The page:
Recent research suggests that being able to detach from work is associated with higher life satisfaction, lower stress and, surprisingly, better performance when actually working. For example, a study in Germany followed 309 people over a year and found those who could detach from work were significantly less emotionally drained and were overall healthier. Furthermore, it appeared these gains were most significant when people were stressed or felt overloaded with work. It would seem that we probably most need to relax when we feel we have no time to relax!
Being able to detach from work has got a lot more difficult with the introduction of emails and smartphones over the last twenty years. Working cultures have also developed that carry expectations of people catching up with work at home. Not being able to switch off brings a double whammy. Not only do you get more tired and stressed, you also have less time to be fully present in the rest of your life and relationships.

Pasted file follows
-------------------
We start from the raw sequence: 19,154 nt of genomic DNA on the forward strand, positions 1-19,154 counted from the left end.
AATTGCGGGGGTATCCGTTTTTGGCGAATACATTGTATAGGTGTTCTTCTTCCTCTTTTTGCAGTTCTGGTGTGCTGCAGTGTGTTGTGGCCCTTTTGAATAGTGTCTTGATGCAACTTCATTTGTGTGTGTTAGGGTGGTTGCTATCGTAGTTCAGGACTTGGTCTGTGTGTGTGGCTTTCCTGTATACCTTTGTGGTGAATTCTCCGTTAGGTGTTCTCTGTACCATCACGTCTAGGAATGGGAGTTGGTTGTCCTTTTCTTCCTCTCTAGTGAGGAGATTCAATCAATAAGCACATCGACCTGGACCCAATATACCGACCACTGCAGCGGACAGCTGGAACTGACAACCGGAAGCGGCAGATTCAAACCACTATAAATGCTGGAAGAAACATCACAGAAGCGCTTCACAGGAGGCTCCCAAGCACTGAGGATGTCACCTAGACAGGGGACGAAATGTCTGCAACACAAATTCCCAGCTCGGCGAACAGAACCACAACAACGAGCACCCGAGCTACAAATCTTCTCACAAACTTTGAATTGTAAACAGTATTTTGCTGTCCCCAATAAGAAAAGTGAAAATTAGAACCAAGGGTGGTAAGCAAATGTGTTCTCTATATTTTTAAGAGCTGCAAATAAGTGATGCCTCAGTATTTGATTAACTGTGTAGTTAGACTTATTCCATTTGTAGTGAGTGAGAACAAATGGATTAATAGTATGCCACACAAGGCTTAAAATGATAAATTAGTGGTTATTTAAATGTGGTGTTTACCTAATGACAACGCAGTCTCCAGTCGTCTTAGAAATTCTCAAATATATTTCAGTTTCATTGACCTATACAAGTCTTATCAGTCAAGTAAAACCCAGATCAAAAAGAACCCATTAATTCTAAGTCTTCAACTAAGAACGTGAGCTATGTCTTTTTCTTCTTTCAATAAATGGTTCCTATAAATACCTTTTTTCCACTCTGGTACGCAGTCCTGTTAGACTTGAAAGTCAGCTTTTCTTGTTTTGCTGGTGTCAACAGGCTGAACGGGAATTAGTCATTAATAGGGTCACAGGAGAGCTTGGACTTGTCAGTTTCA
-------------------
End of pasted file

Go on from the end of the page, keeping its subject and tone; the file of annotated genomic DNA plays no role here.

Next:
How do we detach? Firstly, have a ‘leaving work’ ritual of looking at the next day and make a plan about what needs to be done the next day. Having a clear, concrete plan of action will make it more likely that your brain won’t be nagging you about all the things you haven’t done. Secondly, you must learn to value the personal benefits of detaching from work. Personal wear-and-tear on your mind and body isn’t a problem in the short term. But over a long period it will make a big difference to your well-being. Thirdly, when you come home from work get on with your other life; the one involving your personal relationships, having fun, learning new things and taking care of your body.
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